Jobcentres Report New Jobs Shock

Times are hard the world over but Wirral Jobcentres are reporting a huge surge in vacancies in the area.

Workers in Birkenhead's Conwat St. branch revealed yesterday that up to a dozen jobs have become available for the first time in decades and many have expressed surprise that the region's normally depressed vacancy market has swelled to pre-1914 levels.

'We've been inundated with companies requiring part- and full-time staff,' said Lil Sambeaux, employment re-enabler for the Birkenhead JC. 'Its staggering considering there is a credit crunch on'.

Staff, who normally while away their day perusing the Wirral Groan and shuffling ancient claim forms, have been sifting through piles of CV's in an attempt to match claimants to the new career opportunities.

'We haven't seen such a surge in vacancies since Neptune Developments built the airship docking tower after the first world war,' beamed Lil from within the Kevlar enclosure that surrounds the Jobcentre's reception area.

'Many elderly folk are coming in just to stare at and fondle the new job cards', she said. 'And school leavers are being teased by their parents for applying'.

One job-seeker, who asked that his name be withheld for fear of vengeance enacted upon him by jealous jobless, fears that many of the jobs on offer will remain unclaimed.

'Me mates won't do these type of jobs', revealed Kirsten Doomed, 16. 'Instead, they prefer to wait until Cammell Lairds re-opens'.

Hundreds of claimants have since applied for the jobs indicating that, despite the stigma, many are still keen to work as bailiffs and counter clerks at employment agencies.

'Almost all of the vacancies are for workers at our own branch', smiled Val, ironically. 'One of the positive aspects of the economic downturn is that they will be enabling waves of school leavers in finding careers in rent-retrieval and supermarket trolley re-alignment'.

However, others were not so impressed by the Wirral work windfall. Wiilliam Sitov, of the Unworkers Union, declared many of the jobs were part of a statistical fraud designed to fool claimants back into work.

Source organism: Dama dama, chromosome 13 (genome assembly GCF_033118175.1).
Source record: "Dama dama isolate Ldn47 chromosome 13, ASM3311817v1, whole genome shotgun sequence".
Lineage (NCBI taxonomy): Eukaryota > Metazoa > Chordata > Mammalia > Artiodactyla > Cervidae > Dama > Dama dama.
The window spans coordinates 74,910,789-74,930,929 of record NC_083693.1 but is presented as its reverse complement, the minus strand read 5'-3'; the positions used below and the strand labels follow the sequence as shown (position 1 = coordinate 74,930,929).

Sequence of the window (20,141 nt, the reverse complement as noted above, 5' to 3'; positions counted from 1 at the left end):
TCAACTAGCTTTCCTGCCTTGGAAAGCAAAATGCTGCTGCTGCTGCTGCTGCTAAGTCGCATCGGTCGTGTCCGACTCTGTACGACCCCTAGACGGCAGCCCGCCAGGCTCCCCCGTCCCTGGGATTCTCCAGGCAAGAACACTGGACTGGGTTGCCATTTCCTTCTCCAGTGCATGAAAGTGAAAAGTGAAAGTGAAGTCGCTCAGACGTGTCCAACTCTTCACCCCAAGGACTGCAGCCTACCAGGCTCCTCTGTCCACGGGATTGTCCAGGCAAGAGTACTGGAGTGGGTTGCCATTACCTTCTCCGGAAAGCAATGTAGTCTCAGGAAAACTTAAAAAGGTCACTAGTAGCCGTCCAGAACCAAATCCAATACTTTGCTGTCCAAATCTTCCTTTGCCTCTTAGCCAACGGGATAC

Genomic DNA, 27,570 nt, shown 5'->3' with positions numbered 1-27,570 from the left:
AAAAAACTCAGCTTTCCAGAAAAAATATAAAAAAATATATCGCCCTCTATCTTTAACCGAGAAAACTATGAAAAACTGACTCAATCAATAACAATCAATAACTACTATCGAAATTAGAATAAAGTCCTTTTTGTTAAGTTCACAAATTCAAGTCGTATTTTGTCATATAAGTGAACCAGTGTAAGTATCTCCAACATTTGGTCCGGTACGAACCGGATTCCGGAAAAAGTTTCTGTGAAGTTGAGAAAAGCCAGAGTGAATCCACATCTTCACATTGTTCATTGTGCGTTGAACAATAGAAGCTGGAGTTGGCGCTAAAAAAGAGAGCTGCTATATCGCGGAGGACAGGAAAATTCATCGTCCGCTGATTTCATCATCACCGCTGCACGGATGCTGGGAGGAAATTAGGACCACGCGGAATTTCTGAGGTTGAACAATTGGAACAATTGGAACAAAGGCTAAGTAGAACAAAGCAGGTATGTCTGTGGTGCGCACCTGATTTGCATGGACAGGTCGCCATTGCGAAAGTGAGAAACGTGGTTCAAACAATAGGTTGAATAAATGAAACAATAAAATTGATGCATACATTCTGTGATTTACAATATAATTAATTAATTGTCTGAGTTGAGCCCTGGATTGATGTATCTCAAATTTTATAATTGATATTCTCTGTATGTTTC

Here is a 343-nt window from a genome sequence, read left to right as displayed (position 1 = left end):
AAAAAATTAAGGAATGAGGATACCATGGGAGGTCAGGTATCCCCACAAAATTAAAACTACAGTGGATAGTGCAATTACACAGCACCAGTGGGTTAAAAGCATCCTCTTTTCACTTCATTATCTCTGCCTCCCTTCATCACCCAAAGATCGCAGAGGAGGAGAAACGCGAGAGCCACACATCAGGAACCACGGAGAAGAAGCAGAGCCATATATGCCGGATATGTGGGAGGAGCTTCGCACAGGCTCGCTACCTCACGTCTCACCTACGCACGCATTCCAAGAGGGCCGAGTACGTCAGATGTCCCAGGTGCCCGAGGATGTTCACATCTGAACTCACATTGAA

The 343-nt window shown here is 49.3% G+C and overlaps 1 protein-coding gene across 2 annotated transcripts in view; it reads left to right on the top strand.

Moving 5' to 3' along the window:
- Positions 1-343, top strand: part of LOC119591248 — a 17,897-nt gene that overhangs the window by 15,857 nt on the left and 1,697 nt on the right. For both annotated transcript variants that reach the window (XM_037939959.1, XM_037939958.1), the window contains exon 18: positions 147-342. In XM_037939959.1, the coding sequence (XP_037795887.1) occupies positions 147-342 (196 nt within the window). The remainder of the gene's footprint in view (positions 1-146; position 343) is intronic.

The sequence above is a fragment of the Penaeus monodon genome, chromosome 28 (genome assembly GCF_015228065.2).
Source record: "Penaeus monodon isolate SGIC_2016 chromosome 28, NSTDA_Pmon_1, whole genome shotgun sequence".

'Our members have a right to unemployment benefits and risk having their Guitar Hero scores undermined whilst at work', he spat. 'We seek to uncover these strategies and have them back where they belong, on t'dole'.

Chaotic Scenes at Library Sale

By our crime correspondent Lance Boil

An elderly woman was arrested and a bus shelter left practically disabled as the Grand Wallasey Library Book Sale got underway yesterday.

Amid scenes of chaos, thousands of local elderly stormed past burly security in an attempt to buy the remnants of Earlston Library's literary stock.

Thousands of titles were frenziedly snatched and bundled away by the ancient readers, many of whom were alive when the books themselves were written.

Unemployed librarian, Pippa Hiss, 19, remained resolutely aghast when I spoke with her today. 'Many of our elderly readers were keen to get their hands on sale items', explained Pippa over a limpid cereal this morning.

'The trouble started when two grans, known as local troublemakers, began fighting over one particular Mills and Boon title. Suddenly, all Hell broke loose!'

Police were called when neighbours from as far away as Neswall complained of loud crackling as fights erupted and tons of rare paperbacks were set ablaze.
Despite reports of over 200 stabbings, glassings and renal failures, police were only able to arrest one 89 year-old woman, who attempted to assault constables with a wheelchair before being subdued with a lawful brain injury.

Wirral Police confirmed the incident took place, but said by the time they were called the thugs had dispersed.

'They were just too quick for us', a police spokesperson admitted, eventually.